The posters for Tariq Ali's The Illustrious Corpse carry the slug-line "A homage to Dario Fo". The thing about Fo, though, is that the jokes he uses to leaven his polemics are actually good, and may even drive the dramatic action. With Ali, it's more as if he remembers in passing every so often to shove in something vaguely funnyish, but you can tell that his heart is really with the ranting. The most heartfelt line in the first hour of this 90-minute disappointment is charged with neither comical nor personal passion; rather, it is "Do you remember the night [your father] took us to hear C.L.R. James?" 'Nuff said.
The plot: Home Secretary Sir Huntley Palmer Jones has been murdered by his wife Desdemona for selling out his socialist ethics to the Blairist project. She explains this at some length to a Metropolitan Police commissioner who doesn't quite have the depth of character to qualify as a cartoon. That's it. Ah, but if only it were.
Ali doesn't tell us anything remotely new about New Labour; this is not so much shooting fish in a barrel as taking a howitzer to a plate of ready-to-eat pilchards. And his comic touch is anything but sure, so it's up to Iqbal Khan's production (originally seen at the Leicester Haymarket in June, and now at Soho Theatre) to take on the task of lightening things. Kristin Milward as Desdemona can't quite reconcile the felinely chuckling side of her character with the more predominant strain of ideological hectoring; at one point, she ascends what is meant to be the dock of a courtroom, but it just seems like a soapbox pulpit. Russell Dixon gives it loads as the cop, but never decides what exactly it is that he's giving loads of.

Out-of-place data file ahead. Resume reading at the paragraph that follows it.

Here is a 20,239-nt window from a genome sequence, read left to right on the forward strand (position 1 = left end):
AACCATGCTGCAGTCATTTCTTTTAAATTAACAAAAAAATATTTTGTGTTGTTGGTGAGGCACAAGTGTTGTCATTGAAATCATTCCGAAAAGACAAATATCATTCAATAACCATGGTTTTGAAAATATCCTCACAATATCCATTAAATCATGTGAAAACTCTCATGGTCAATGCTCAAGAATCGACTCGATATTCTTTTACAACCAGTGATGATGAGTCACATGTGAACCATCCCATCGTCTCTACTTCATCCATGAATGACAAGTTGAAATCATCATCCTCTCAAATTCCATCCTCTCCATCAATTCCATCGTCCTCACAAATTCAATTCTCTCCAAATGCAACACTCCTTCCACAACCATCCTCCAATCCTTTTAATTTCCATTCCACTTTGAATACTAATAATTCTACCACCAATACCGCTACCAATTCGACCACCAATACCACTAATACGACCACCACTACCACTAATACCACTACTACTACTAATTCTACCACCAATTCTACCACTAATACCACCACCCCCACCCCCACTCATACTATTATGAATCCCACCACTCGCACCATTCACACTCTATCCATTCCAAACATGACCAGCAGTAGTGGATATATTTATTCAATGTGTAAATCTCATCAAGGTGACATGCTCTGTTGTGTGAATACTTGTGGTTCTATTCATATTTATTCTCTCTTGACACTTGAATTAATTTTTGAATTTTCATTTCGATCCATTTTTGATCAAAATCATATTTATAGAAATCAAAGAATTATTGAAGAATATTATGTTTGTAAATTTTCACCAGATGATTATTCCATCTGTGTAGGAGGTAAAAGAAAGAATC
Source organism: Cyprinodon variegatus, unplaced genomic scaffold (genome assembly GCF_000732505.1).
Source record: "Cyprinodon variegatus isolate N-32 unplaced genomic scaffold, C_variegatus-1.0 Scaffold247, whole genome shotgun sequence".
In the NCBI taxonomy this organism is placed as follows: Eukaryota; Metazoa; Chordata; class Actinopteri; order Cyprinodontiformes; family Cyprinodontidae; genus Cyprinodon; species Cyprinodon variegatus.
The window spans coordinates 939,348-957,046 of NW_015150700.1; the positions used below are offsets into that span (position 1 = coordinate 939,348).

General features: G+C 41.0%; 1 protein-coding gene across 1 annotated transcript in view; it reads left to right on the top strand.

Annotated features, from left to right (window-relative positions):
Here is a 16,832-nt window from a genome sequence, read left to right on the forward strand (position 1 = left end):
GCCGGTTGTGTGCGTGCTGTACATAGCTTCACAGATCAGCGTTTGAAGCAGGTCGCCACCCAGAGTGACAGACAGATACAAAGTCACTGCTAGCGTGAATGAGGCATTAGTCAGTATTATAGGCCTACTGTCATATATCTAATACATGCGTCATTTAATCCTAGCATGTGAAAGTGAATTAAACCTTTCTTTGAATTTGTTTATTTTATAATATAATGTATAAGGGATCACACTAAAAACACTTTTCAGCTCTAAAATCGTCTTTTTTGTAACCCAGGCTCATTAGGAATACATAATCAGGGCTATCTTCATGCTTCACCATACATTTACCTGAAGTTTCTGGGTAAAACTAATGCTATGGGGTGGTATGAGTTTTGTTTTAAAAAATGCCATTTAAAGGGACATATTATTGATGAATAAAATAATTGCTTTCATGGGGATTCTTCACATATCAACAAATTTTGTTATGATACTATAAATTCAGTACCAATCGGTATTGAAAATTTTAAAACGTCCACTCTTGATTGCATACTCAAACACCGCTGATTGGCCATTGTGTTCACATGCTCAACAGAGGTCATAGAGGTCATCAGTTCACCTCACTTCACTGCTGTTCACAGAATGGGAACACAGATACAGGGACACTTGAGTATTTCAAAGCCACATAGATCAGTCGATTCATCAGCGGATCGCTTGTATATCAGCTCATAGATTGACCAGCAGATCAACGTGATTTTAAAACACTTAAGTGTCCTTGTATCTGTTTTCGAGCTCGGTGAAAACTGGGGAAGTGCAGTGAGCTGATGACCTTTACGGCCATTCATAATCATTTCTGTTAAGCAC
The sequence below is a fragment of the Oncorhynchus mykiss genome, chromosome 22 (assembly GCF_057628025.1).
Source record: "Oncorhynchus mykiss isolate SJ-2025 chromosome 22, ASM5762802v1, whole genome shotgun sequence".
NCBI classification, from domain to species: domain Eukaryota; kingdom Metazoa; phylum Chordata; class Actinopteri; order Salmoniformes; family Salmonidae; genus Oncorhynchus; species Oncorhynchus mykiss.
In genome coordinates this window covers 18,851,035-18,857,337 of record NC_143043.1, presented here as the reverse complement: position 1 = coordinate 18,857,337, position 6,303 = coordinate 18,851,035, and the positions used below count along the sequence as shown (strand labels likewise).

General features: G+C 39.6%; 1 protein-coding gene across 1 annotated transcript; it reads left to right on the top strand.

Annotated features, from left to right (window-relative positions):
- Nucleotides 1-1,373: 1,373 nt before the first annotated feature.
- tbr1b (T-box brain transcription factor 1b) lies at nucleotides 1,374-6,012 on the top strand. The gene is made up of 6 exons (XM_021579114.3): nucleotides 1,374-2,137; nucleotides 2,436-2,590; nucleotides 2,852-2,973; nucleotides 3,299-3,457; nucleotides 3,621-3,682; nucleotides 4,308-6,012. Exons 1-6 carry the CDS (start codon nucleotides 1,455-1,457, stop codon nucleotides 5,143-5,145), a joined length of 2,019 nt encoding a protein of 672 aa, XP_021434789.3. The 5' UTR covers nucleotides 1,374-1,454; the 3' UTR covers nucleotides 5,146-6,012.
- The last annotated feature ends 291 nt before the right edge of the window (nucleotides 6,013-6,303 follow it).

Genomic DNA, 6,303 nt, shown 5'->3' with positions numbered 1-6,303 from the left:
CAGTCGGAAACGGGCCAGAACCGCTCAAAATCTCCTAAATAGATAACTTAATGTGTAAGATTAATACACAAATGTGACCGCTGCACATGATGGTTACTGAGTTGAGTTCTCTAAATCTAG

Ali may have very specific targets in mind: the late Sir Huntley is black, and his first scene as a leftwing firebrand has distinct echoes of Paul Boateng's hubristic cry on his election in 1987, "Today Brent South, tomorrow Soweto!" In the end, though, who cares, and why should we? Desdemona declares that politics is not an abstraction, but is intimately bound up with "the lives of ordinary people". That's true enough, but it's shrill, weary tripe such as this that does so much to make us disavow it. Compared to Animal, the play which immediately precedes it each evening at Soho (see separate review), The Illustrious Corpse has all the political insight and incisiveness of a mossy half-brick.
Written for the Financial Times.
Copyright © Ian Shuttleworth; all rights reserved.
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